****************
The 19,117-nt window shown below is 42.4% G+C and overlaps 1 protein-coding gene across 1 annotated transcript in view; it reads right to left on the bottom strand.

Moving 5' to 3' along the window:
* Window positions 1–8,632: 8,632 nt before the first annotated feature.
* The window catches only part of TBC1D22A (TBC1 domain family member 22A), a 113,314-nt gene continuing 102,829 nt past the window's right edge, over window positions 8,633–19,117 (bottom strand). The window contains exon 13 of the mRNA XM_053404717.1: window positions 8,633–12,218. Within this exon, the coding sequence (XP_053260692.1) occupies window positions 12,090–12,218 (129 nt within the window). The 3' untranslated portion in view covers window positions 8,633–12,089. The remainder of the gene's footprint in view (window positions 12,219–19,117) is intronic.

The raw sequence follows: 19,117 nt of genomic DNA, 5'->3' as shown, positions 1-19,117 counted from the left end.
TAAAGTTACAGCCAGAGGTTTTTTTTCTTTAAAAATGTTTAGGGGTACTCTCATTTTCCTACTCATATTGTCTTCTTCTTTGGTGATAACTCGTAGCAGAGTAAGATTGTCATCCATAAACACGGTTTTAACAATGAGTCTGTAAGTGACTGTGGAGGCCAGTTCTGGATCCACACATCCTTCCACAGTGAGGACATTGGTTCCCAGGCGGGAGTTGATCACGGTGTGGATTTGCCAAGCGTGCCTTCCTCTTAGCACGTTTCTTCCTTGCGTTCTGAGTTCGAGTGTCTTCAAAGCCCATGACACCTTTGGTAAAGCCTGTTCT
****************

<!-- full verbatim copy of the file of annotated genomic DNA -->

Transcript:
The 19,117-nt window shown below is 42.4% G+C and overlaps 1 protein-coding gene across 1 annotated transcript in view; it reads right to left on the bottom strand.

Moving 5' to 3' along the window:
* Window positions 1–8,632: 8,632 nt before the first annotated feature.
* The window catches only part of TBC1D22A (TBC1 domain family member 22A), a 113,314-nt gene continuing 102,829 nt past the window's right edge, over window positions 8,633–19,117 (bottom strand). The window contains exon 13 of the mRNA XM_053404717.1: window positions 8,633–12,218. Within this exon, the coding sequence (XP_053260692.1) occupies window positions 12,090–12,218 (129 nt within the window). The 3' untranslated portion in view covers window positions 8,633–12,089. The remainder of the gene's footprint in view (window positions 12,219–19,117) is intronic.

The raw sequence follows: 19,117 nt of genomic DNA, 5'->3' as shown, positions 1-19,117 counted from the left end.
TAAAGTTACAGCCAGAGGTTTTTTTTCTTTAAAAATGTTTAGGGGTACTCTCATTTTCCTACTCATATTGTCTTCTTCTTTGGTGATAACTCGTAGCAGAGTAAGATTGTCATCCATAAACACGGTTTTAACAATGAGTCTGTAAGTGACTGTGGAGGCCAGTTCTGGATCCACACATCCTTCCACAGTGAGGACATTGGTTCCCAGGCGGGAGTTGATCACGGTGTGGATTTGCCAAGCGTGCCTTCCTCTTAGCACGTTTCTTCCTTGCGTTCTGAGTTCGAGTGTCTTCAAAGCCCATGACACCTTTGGTAAAGCCTGTTCT